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LIFE OF LORD KEEPER LANE.
I HAVE now to introduce to the reader a man who although he never was installed in "the marble chair" in Westminster Hall, nor ever presided on the woolsack, was the legitimate successor of the illustrious Lord Chancellors and Lord Keepers whose names are known to fame. I regret that my researches respecting him have not been more successful, for all that I have discovered of him is to his honour. He was a very high royalist, but sincere, firm, and consistent.
His father was Richard Lane, of Courtenhall, in the county of Northampton, who, though of little wealth, was entitled to arms.* Young Lane seems to have raised himself from obscurity by talent, industry, and perseverance. Having never sat in parliament, nor been engaged in any great state [A. D. 1639.] prosecution, he had not much celebrity till the troubles were breaking out; but he was known to discerning men as an admirable lawyer as well as a steady friend of the prerogative, and in the hope that he might be useful to the Crown in the proccedings which were now anticipated, he was made Attorney General to the Prince of Wales.
Soon after this promotion the Long Parliament met, and Strafford was impeached for high treason. However
much Charles wished to protect him, he could [MARCH, 1641. not be defended by Banks or Herbert, the Attorney and Solicitor General to the Crown,-and Mr. Lane was retained as his leading counsel, along with Gardiner, Recorder of London, a man of great eminence in his profession, and Loe and Lightfoot, two promising juniors.
An order being made by the House of Lords for assigning them and giving them access to their client, the Commons most unreasonably complained that such a step should be taken without their consent, and inveighed with much bitterness against those lawyers who durst be of counsel with a person accused by them of high treason. Nay, one member went so far as to move that they should be sent for and proceeded against for their contempt; but it was suggested that they not only were obliged to it by the honour and duty of their profession, but that they would have been punishable for refusing to submit to the Lords' order. It appear
ed too revolting to make this matter a breach of privilege, and the debate dropped. Such attempts at intimidation have ever been scorned by the bar of England, and Lane and his brethren were now only more eager and determined to do their duty at every hazard.
When Strafford was brought up to be arraigned, Lane made a
* Herald's Hist, of Northampton. A. D. 1618, c. 14.
heavy complaint of the length of the articles of impeachment, which contained the actions of the Earl's service for thirteen years. past, both in England and Ireland, and he prayed farther time to prepare the answer. This, after considerable difficulty, he ob
During the seventeen days which the trial lasted on matters of fact, Lane and the other counsel were not allowed in the slightest degree to interfere, and the noble prisoner, unassisted, carried on against the most distinguished lawyers and statesmen of the country party, and against public prejudice and passion, that heroic struggle which seemed to render the result doubtful, and which shed such a lustre on his closing scene.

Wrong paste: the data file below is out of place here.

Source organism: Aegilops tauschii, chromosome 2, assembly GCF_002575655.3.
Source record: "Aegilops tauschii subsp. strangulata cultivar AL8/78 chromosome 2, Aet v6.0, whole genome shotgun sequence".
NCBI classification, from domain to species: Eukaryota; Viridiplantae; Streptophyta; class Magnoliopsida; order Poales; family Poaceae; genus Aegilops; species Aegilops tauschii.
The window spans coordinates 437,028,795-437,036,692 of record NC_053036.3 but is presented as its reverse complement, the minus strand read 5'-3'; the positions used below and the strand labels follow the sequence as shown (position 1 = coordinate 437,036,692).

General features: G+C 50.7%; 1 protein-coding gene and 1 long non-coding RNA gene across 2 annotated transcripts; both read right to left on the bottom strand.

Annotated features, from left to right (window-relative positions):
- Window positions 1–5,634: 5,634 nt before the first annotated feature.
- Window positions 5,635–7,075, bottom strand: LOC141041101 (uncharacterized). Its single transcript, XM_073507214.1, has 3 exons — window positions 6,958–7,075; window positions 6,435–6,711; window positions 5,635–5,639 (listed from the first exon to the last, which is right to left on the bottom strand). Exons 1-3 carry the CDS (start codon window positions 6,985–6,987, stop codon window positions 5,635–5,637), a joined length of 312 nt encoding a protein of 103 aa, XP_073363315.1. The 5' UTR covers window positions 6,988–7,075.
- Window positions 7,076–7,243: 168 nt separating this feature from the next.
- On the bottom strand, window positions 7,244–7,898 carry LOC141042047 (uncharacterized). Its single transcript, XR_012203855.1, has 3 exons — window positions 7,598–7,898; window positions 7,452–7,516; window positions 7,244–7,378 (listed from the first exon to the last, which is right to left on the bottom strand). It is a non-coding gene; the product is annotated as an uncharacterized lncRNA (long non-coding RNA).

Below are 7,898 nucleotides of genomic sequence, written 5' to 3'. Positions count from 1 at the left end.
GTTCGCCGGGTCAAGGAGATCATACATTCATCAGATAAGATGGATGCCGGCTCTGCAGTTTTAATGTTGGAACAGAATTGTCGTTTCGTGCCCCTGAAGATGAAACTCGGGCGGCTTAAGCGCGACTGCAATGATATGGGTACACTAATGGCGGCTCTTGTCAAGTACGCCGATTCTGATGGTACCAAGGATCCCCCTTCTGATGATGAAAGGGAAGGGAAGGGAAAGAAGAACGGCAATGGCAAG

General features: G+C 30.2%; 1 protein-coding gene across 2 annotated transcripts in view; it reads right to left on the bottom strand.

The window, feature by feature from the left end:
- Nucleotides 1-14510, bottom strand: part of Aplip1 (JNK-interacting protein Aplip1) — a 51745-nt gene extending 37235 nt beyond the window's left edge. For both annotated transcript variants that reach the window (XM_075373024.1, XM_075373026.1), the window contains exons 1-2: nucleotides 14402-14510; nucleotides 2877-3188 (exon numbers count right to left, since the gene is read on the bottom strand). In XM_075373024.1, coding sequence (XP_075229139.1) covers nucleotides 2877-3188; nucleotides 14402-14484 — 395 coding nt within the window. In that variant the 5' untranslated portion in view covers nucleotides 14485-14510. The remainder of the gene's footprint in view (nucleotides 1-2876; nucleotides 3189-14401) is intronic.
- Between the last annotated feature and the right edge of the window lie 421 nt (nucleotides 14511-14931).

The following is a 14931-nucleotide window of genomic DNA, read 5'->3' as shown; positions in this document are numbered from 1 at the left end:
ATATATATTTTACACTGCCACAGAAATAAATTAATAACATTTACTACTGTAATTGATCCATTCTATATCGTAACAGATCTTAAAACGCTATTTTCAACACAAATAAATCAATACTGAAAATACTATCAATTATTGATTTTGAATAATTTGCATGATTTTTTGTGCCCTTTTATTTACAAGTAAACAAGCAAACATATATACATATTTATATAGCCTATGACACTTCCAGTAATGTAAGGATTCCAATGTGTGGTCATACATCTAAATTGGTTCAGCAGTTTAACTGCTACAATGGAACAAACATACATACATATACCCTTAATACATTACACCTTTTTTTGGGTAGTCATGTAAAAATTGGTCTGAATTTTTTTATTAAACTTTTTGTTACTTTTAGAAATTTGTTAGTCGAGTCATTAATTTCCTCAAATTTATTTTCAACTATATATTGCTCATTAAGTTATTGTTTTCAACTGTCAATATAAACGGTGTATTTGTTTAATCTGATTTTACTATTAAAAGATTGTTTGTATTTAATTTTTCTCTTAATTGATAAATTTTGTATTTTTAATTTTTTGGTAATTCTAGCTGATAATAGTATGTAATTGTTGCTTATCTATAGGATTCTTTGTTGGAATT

"Now private pity strove with public hate,
Reason with rage, and eloquence with fate;
He then prayed that he might be heard by his counsel upon the question, whether any of the charges amounted to treason in point of law? and in spite of a stout resistance by the managers of the Commons, who felt that the case was going against them, leave was given.
The 17th of April, 1641, was the most memorable day in the life of Lane. The Commons resentfully refused to [APRIL 17.] attend as a body, but almost all the members of the House were present from curiosity. The Scottish and Irish Commissioners filled the galleries; the King and his family were known to be in the royal closet, the Prince occasionally showing himself and nodding to his Attorney General; the uninclosed part of Westminster Hall was filled by an immense mass of anxious spectators from the city and from the provinces, once strongly incensed against Strafford, but now beginning to doubt his guilt, and strongly inclined to admire and to pity him. How insignificant in comparison was the trial of Warren Hastings, of which we have heard such boastful accounts from our fathers!
Lane surpassed all expectation. Knowing that a majority of Peers were now favourable to his client, and being unchecked by any opponents,—although he professed to carry himself with all content and satisfaction to the House of Commons, and to abstain from touching on the merits of the cause,-he said that it was impossible to argue the question of law without stating the facts (as he understood them) out of which that question arose. Accordingly he took a short, rapid, and dexterous view of the evidence adduced. Having then shown very distinctly and incontrovertably that none of the charges amounted to treason under the statute of Edward III., which provides against "compassing the King's death, levying war against him, violating his companion, and counterfeiting his Great Seal," but is entirely silent with respect to "subverting the fundamental laws of the kingdom," he came to the main point which had been urged by the Commons, "whether the salvo in that statute as to parliament de
claring a new case of treason could apply to a parliamentary impeachment?" and he argued to demonstration this power could only be exercised by parliament in its "legislative capacity,"that the House of Lords was then acting judicially according to promulgated law,-and that the Earl must be acquitted, unless he could be proved to have done an act which had been legislatively declared treason before it was committed. He finally contended that, assuming the subversion of the fundamental laws of the kingdom to be high treason, one or more acts of injustice, whether maliciously or ignorantly done, could in no sense be called the subversion of the fundamental laws; for otherwise, possibly "as many Judges, so many traitors," and all distinction and degrees of offences being confounded, every man who transgresses a statute may lose his life and his estate, and bring ruin on his posterity. He then went over all the cases supposed to be in point, from that of John de la Pole downwards, showing that, in the worst of times, no man had been convicted of treason except upon a specific charge of having violated one of the express provisions of the Statute of Treasons-a statute made to guard the subject from constructive and undefined offences against the government—a statute which had been the glory of Englishmen— for which respect had been professed by our most arbitrary sovereigns-but which was not to be swept away by those who avowed themselves the champions of freedom, and the reformers of all abuses.
He sat down amidst great applause; and, after a short address from the Recorder on the same side,—it being as late as between two and three o'clock in the afternoon, the House adjourned.*